He advised the attendees, especially students, to appeal to others’ logic and common sense and to think critically. “Critical thinking is the only thing that will help us find the truth,” Abdul-Jabbar said.
He also encouraged those who might be more hesitant to have uncomfortable conversations , especially white people, to learn and grow in awareness and to accept the truth of America’s downfalls. Once everyone can accept the truth, he said, there will be real progress.
When asked what advice he would give his younger self, Abdul-Jabbar laughed, saying, “Don’t listen to the 73-year-old,” but he would tell himself to make good decisions and to take things where he wants to take them.
Abdul-Jabbar also reminisced on his college and professional basketball career, discussing how he knew PC players like Ernie DiGregorio, Jimmy Walker, and others. He talked about how the advice of his college basketball coach, John Wooden of the UCLA Bruins, inspired him to be the man he is today.
“He taught us to be good citizens, good fathers, good husbands,” said Abdul-Jabbar about coach Wooden. “He talked it like he walked it and walked it like he talked it.”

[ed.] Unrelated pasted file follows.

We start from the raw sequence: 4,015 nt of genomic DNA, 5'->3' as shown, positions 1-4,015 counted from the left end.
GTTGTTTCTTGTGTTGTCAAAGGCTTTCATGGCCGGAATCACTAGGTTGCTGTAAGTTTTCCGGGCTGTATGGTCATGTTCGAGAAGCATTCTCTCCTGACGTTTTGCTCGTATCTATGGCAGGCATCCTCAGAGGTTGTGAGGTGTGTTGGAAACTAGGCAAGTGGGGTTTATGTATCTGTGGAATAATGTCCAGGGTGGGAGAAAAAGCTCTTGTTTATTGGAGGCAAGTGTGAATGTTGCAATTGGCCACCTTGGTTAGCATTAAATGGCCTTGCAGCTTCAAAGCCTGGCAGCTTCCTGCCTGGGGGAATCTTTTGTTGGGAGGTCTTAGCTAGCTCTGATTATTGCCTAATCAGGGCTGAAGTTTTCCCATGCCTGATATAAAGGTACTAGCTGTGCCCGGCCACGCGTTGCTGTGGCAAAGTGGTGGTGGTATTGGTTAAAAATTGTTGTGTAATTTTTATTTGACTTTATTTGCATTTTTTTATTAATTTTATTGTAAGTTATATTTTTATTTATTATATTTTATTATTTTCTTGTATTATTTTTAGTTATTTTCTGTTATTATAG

Abdul-Jabbar also talked about how coach Wooden would always say, “Failing to prepare is preparing to fail,” which is also a famous quote from Benjamin Franklin. He has carried this quote with him throughout his life, saying, “Without preparation, I’m not going to get as far as I can get. I want to see things happen the right way.”
To close, Dr. Reid thanked Abdul-Jabbar for speaking with the PC community, noting how there is still work to be done to create a beloved community at PC, but how the College is ready and committed to working towards that change.
Watson Joins Legendary Company
Providence Big Man Named to Kareem Abdul-Jabbar Watch List
By Scott Jarosz ’21
Nate Watson ’21 played his first official game with the Providence College Men’s Basketball Team on Nov. 10, 2017. On this day, PC squared off with Houston Baptist University at Alumni Hall. Despite being a freshman at the time, Watson showed no signs of nervousness and made his presence known from the start, shooting four of five from the field while registering nine points and grabbing six rebounds.